Greek Myths for Young Children by Heather Amery
Illustrated by Linda Edwards
First Published: 2000
Pages: 128 including pronunciation guide (Hardback)
Form: Picture book, short stories
The Greek myths are wonderful stories, full of brave heroes, terrifying monsters, powerful gods and goddesses, battles and great adventures. In this book, they are retold in a way that young children can listen to and understand, and older children can enjoy reading the tales for themselves.
Beautifully and imaginatively illustrated by Linda Edwards, this is a book that will be a source of interest and pleasure for the whole family.
One of very many children’s books on Greek mythology, I picked this one up mainly because it’s Usborne (I grew up on Usborne books and I have a certain amount of loyalty to them despite the fact that they keep putting out gendered shit like this) and because the pictures inside are pretty dang gorgeous. With so many of these sort of books about though it’s always worth flipping through a few in the bookshop, maybe reading a couple of the stories, and getting the one that works for you. This one, I have to say, doesn’t quite work for me. It’s very good, perfect for the purpose I got it for – which was to ensure my Greek storytelling event later this month is age appropriate – and I’ll be keeping it in my library of Greek myths, but it’s far too kiddified in places for my own personal liking. For public storytelling where I don’t know how (over)sensitive or protective children’s parents are it’s great. For my own kids/nieces/nephews (if I were ever to have any) I would want something that didn’t gloss over Theseus leaving Ariadne, or pretended that Jason and Medea didn’t murder her brother.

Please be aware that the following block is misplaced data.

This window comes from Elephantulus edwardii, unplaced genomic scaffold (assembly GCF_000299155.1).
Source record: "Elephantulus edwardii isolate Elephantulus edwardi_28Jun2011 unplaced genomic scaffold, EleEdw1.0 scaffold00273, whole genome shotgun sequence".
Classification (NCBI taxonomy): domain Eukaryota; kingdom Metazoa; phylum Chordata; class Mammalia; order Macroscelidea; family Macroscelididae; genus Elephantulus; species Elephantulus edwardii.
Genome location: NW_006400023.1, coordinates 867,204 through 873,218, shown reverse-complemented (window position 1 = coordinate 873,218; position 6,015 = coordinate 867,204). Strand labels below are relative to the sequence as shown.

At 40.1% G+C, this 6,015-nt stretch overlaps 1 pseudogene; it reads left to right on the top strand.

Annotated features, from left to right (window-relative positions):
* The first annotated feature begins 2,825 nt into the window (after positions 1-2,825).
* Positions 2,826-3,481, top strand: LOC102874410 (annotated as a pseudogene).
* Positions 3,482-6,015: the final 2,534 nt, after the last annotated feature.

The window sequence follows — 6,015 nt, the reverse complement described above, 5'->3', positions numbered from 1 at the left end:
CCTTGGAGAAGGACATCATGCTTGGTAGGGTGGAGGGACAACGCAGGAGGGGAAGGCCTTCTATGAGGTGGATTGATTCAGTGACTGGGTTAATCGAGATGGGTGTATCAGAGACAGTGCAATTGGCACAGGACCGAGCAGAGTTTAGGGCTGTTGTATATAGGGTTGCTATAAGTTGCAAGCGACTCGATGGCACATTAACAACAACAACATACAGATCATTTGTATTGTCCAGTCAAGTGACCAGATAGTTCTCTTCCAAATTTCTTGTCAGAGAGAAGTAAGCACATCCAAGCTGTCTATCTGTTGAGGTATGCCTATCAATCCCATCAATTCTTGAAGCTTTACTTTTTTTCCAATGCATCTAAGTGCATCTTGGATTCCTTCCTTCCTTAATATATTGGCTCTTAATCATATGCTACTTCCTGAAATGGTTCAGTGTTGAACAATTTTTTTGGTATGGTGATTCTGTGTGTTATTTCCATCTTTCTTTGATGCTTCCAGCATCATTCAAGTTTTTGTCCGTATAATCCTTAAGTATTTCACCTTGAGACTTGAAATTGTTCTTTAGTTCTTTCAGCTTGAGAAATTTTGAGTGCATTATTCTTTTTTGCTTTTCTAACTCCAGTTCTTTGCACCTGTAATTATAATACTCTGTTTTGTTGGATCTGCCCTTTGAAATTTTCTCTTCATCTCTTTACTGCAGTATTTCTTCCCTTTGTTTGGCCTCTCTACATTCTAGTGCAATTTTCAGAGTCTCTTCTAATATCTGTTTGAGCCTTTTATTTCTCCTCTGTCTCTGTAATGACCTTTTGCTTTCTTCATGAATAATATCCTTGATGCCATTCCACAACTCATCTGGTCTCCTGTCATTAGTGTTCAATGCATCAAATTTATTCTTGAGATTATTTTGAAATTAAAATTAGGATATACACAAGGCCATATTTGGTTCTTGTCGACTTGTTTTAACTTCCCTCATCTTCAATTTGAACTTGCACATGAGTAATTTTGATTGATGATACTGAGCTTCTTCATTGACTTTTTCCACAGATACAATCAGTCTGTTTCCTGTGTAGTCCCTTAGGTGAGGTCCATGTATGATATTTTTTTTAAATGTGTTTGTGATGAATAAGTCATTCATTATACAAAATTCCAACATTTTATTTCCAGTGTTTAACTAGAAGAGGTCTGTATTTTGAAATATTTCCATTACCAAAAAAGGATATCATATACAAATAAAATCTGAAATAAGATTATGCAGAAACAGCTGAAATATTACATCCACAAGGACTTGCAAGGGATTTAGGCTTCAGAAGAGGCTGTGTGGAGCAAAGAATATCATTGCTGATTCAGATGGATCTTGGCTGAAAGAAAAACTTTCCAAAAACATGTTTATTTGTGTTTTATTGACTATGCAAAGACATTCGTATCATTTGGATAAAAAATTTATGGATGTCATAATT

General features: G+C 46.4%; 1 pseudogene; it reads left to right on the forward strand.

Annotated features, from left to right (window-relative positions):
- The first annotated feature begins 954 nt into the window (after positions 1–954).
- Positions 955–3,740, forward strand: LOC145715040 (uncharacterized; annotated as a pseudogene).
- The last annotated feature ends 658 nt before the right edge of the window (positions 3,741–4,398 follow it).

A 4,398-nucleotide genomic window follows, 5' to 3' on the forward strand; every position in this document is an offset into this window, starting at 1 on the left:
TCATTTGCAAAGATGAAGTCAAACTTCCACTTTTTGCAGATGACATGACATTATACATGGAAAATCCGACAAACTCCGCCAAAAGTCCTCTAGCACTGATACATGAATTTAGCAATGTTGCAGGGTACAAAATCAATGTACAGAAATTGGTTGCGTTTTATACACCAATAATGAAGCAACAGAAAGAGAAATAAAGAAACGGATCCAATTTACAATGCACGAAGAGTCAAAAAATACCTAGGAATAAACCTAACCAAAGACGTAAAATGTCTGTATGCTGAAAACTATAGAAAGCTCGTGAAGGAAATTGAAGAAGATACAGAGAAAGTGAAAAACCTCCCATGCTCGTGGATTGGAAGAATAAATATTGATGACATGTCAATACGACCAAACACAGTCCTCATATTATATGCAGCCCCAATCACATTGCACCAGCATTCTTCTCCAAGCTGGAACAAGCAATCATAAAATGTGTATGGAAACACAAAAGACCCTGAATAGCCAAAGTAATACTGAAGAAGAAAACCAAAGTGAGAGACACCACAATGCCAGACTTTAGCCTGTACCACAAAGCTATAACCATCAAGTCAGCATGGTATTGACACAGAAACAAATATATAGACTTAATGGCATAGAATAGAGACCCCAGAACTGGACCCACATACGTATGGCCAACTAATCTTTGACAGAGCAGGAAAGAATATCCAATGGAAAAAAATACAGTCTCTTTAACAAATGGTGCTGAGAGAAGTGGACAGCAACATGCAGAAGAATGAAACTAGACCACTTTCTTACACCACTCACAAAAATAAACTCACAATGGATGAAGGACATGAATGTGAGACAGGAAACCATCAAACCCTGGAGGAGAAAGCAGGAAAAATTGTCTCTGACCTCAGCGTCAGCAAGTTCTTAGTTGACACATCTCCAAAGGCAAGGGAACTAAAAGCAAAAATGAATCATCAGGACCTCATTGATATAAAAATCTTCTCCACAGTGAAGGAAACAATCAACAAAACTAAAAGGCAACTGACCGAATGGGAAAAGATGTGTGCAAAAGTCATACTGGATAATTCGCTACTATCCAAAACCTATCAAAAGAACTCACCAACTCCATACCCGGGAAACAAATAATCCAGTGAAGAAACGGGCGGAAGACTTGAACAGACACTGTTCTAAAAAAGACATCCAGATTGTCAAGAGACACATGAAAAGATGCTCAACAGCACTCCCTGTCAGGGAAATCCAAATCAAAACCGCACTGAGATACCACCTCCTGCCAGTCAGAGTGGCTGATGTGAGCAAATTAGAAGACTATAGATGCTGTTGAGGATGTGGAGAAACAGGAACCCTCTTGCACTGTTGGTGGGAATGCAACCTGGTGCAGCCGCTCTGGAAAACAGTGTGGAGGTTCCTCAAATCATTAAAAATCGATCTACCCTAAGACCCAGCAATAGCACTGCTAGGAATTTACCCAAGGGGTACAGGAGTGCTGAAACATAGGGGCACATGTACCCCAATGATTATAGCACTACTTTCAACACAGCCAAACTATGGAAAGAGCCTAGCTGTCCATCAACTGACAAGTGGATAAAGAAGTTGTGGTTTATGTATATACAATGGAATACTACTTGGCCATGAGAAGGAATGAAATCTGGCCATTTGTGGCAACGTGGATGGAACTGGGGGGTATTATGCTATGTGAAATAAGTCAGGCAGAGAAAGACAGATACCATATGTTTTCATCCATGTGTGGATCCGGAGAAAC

It’s a beautiful book though, and I think it achieves its aim of working for both children too young to read and children just learning. It’s written in a way that works very well when read out loud, accompanied by really lovely illustrations, for parents reading to smaller children, while the typeface is big, bold, and easy to read for when the child wants to pick it up for themselves. There’s also a pronounciation guide for the Greek names at the back, which is very useful. And then it’s got some really nice stylistic touches. Every page, even when it isn’t illustrated, has a patterned border running round it – spiders for Arachne, snakes for Perseus and Medusa, a variety of greek pot patterns etc etc. but a unique pattern for every story. The longer stories (Hercules, Odysseus, Jason) are broken up into smaller sections, making them easier to digest if you’re reading ‘one a night’ with a child, and each story is written on different coloured pages, making it very easy to tell when one story ends and another begins. I don’t have a working scanner or I’d put in a few examples here but I did find one bookseller site that did have a single page sample:
For me, though, though the book itself is beautiful (the dragons and sea serpents are all particularly great) the content of the text plays it just a little too safe: Medea doesn’t kill her brother, she lives happily ever after with Jason, Ariadne doesn’t get abandoned, Theseus’s dad doesn’t commit suicide, and the battles against monsters seem a little too perfuntory, making them less compelling than they should be. And yes, it’s for kids (Usborne.com says 7+ but it’s clearly aimed at younger), but the Usborne books of mythology I was reading when I was that age didn’t shy away from that stuff – they may not have gone on to detail Medea’s infanticide, but they showed her killing her brother to help Jason escape. Lessons and videos we watched at primary school discussed Theseus leaving Ariadne. The ending of the Theseus story was always bittersweet, with the minotaur having been killed but, due to Theseus’s neglect in changing his sails, his father having given him up for dead and jumped into the sea in grief. That’s the emotional heart of the story.
I just find this book a little too codling in places and I know that, as a child, I prefered my monsters scarier and less easily dispatched and that what drew me, and continues to draw me, to Medea was her ruthlessness – she was so unlike any princess I’d ever read about before. A great book for read aloud sessions with groups of young children you don’t know because I don’t particularly want to step on someone else’s parenting. But if I was reading this aloud to kids I knew well I would be surreptitiously adding more of the ‘unsuitable’ bits in for them. Kids can deal with a lot more than people think and I think it’s the fact that Greek myths often don’t conform to the ‘happily ever after’ narrative that makes them so intriguing.